to cause the increase in the cost of insurance or special outlay on the part of the Government.

This is one of the things that automobile insurance has certainly understood from the beginning and they now have deductible policies. This makes you hesitate a little bit about driving too recklessly down the street.

These are th gs that we feel every day at the level of the practicing medicine. It poses quite a problem on the physician. He has to make a decision is it bad enough to go in the hospital?

Of course, with this type of pressure by the patient, there was a time when you almost had to drag the patient into the hospital; he wanted to stay at home. Now it is rare you find anyone who wants to stay at home. Now they are all very willing to go because the hospitalization is paid for.

This adds to the expense because there are times when these people could be handled at home just as well as in the hospital and in many cases actually better, because the patients who have had a little experience with the hospital, after they have been there a couple of days, are eager to go home where there is peace and quiet because hospitals are not as ideal as we would like them to be.

Mr. King. If I understand you, I might agree with you that insurance has a tendency to make people a little more careless or in this case, more prone to constantly taking their problems up with their physician for the reason that each time they do it they, themselves, do not have to pay.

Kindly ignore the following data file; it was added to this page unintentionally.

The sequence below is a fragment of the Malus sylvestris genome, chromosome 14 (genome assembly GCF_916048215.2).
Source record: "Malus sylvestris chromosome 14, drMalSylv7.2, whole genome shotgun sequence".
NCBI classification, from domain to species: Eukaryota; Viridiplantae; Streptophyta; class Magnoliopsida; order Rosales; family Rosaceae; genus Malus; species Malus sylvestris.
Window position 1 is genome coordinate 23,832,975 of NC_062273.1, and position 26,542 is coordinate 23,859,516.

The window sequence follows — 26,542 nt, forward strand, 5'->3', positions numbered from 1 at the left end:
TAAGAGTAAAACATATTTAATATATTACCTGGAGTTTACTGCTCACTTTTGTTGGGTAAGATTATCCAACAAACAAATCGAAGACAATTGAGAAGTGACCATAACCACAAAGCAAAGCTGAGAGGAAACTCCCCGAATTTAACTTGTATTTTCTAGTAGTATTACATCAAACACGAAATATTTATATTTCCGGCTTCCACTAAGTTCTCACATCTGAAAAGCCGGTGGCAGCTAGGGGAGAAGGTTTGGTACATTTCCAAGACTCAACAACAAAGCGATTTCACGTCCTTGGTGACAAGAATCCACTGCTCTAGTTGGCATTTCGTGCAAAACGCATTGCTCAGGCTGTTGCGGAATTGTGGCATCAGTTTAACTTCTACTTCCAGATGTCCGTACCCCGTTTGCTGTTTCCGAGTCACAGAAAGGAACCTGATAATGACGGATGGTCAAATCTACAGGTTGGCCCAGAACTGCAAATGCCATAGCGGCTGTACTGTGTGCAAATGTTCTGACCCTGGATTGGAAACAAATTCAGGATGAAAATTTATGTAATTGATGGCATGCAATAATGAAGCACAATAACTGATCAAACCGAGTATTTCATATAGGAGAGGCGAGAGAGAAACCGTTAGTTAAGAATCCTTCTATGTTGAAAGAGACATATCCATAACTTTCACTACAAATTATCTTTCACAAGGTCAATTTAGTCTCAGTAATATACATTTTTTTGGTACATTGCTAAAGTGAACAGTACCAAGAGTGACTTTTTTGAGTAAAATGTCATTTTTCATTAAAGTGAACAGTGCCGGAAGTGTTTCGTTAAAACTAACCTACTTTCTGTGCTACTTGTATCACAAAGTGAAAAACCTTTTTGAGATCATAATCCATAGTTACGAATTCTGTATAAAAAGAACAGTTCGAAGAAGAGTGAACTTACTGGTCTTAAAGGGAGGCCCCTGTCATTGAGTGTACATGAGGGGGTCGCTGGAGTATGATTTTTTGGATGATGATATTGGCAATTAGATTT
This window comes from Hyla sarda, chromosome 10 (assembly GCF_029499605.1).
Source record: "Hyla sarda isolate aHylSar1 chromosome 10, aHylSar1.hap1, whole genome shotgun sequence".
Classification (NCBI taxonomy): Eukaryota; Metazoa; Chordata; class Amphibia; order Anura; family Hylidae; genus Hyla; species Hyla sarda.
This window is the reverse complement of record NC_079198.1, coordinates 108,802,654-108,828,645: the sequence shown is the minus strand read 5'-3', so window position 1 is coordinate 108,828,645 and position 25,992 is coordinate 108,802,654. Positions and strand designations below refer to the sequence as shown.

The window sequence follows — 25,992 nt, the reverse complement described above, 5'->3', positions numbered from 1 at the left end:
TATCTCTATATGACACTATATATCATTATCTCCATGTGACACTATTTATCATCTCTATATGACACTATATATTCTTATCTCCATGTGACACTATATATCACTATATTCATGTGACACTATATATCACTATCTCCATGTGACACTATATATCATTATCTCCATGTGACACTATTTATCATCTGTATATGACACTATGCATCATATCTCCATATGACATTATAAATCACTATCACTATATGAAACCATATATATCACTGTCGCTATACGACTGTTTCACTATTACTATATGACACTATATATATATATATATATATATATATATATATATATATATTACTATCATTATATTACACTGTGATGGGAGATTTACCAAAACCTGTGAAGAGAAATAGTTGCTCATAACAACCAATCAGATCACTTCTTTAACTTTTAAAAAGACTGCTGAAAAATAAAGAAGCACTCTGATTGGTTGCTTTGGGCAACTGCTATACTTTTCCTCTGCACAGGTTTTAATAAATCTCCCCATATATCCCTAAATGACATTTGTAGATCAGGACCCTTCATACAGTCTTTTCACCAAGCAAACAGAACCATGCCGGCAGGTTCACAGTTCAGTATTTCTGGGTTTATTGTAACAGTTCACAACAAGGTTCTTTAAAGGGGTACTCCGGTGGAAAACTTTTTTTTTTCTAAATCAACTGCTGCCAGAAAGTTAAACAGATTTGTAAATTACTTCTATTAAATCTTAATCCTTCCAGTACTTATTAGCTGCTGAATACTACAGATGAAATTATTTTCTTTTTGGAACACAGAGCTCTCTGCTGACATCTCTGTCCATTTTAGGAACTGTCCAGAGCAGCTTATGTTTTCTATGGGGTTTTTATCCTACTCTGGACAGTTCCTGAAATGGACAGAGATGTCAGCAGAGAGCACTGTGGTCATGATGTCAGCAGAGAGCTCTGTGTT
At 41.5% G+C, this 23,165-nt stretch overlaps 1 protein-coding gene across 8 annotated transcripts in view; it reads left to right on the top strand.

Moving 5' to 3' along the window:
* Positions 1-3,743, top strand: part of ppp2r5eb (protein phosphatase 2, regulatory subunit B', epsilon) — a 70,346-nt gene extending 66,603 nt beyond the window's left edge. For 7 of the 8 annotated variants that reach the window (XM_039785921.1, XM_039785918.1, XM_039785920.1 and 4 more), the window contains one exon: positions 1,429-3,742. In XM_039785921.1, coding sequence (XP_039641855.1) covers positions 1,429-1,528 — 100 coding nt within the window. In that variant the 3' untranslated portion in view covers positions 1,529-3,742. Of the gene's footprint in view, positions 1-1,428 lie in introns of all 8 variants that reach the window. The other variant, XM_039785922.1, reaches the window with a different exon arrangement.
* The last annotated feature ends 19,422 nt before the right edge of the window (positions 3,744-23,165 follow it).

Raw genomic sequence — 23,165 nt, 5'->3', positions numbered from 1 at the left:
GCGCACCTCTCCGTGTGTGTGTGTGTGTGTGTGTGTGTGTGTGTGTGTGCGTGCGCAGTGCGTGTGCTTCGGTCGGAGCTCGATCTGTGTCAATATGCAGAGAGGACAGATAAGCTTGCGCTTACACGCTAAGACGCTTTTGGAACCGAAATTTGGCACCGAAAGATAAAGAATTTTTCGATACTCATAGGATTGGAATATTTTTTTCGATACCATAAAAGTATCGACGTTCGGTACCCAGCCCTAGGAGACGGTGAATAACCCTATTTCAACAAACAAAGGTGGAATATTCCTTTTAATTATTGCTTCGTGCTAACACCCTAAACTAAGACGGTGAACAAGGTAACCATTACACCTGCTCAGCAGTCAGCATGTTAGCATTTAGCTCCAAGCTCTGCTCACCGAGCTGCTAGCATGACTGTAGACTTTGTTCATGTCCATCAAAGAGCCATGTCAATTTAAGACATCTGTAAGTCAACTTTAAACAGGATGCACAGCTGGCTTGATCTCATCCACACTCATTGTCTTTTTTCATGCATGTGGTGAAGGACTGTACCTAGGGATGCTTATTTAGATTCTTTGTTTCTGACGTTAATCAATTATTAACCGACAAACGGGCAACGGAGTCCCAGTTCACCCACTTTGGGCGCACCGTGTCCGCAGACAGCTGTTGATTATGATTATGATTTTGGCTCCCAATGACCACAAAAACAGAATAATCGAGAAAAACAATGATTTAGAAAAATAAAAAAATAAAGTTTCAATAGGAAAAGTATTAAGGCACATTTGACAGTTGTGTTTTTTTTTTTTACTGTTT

Dr. Swartz. I think this is bona fide experience in every type of situation where this type of setup is practiced.

Mr. King. That is all.
Mr. FORAND. Mr. Curtis will inquire.

Mr. Curtis. The purpose of getting the committee off this subject and on another subject certainly has been successful to a degree. I would like to say this, that I believe the committees of Congress should encourage our citizens to testify before us, to encourage our citizens to become politically active.

I listened very carefully to the techniques that were read, the lobbying techniques. I find nothing in there other than what I believe in a representative of government, I would tell others to do and I hope they will become politically active.

It has been this political apathy which has been a handicap in my opinion, to writing good legislation.

The subject of lobbying techniques is very important and one I am very, very much concerned with. I am very disappointed to have Mr. Forand give public voice to rumors of what I regard as highly improper lobbying techniques. Because he has made that public, I think it behooves him as a responsible Congressman to supply for the record or give us the benefit of knowing just where those accusations were made, as to what force was exerted on what doctors and in what community

Because if it has been going on, it is something we should want to stop even though publicizing it may be the only way of doing it; that would help.

But I want to say, sir, if it is not true and I suspect it is not, then you have brought in a red herring to try, Iwould suggest, to discredit the testimony of this organization.